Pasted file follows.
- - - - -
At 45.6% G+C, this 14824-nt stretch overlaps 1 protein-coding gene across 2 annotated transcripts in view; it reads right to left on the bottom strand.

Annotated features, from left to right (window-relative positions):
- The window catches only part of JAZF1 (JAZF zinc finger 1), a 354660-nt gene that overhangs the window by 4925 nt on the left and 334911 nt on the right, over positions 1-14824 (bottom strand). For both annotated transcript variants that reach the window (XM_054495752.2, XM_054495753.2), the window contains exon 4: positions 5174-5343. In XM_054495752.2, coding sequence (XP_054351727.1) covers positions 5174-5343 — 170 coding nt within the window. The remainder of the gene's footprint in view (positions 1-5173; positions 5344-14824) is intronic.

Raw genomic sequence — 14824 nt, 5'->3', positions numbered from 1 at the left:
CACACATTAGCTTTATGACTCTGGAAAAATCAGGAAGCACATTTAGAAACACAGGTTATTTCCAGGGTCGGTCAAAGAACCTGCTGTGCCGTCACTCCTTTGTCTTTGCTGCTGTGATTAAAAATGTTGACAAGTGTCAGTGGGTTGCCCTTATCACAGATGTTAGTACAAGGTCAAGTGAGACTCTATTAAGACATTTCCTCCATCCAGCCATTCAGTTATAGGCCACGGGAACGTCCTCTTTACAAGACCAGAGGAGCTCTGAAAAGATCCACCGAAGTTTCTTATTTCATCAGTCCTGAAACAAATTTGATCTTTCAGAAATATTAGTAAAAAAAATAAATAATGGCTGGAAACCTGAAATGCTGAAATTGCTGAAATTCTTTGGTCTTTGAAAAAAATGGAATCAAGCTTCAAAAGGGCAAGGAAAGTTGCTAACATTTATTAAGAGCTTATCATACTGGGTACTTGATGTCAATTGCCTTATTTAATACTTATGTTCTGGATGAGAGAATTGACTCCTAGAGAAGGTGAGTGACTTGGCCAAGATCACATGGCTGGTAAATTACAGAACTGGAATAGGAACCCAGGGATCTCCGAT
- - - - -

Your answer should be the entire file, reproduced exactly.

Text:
At 45.6% G+C, this 14824-nt stretch overlaps 1 protein-coding gene across 2 annotated transcripts in view; it reads right to left on the bottom strand.

Annotated features, from left to right (window-relative positions):
- The window catches only part of JAZF1 (JAZF zinc finger 1), a 354660-nt gene that overhangs the window by 4925 nt on the left and 334911 nt on the right, over positions 1-14824 (bottom strand). For both annotated transcript variants that reach the window (XM_054495752.2, XM_054495753.2), the window contains exon 4: positions 5174-5343. In XM_054495752.2, coding sequence (XP_054351727.1) covers positions 5174-5343 — 170 coding nt within the window. The remainder of the gene's footprint in view (positions 1-5173; positions 5344-14824) is intronic.

Raw genomic sequence — 14824 nt, 5'->3', positions numbered from 1 at the left:
CACACATTAGCTTTATGACTCTGGAAAAATCAGGAAGCACATTTAGAAACACAGGTTATTTCCAGGGTCGGTCAAAGAACCTGCTGTGCCGTCACTCCTTTGTCTTTGCTGCTGTGATTAAAAATGTTGACAAGTGTCAGTGGGTTGCCCTTATCACAGATGTTAGTACAAGGTCAAGTGAGACTCTATTAAGACATTTCCTCCATCCAGCCATTCAGTTATAGGCCACGGGAACGTCCTCTTTACAAGACCAGAGGAGCTCTGAAAAGATCCACCGAAGTTTCTTATTTCATCAGTCCTGAAACAAATTTGATCTTTCAGAAATATTAGTAAAAAAAATAAATAATGGCTGGAAACCTGAAATGCTGAAATTGCTGAAATTCTTTGGTCTTTGAAAAAAATGGAATCAAGCTTCAAAAGGGCAAGGAAAGTTGCTAACATTTATTAAGAGCTTATCATACTGGGTACTTGATGTCAATTGCCTTATTTAATACTTATGTTCTGGATGAGAGAATTGACTCCTAGAGAAGGTGAGTGACTTGGCCAAGATCACATGGCTGGTAAATTACAGAACTGGAATAGGAACCCAGGGATCTCCGAT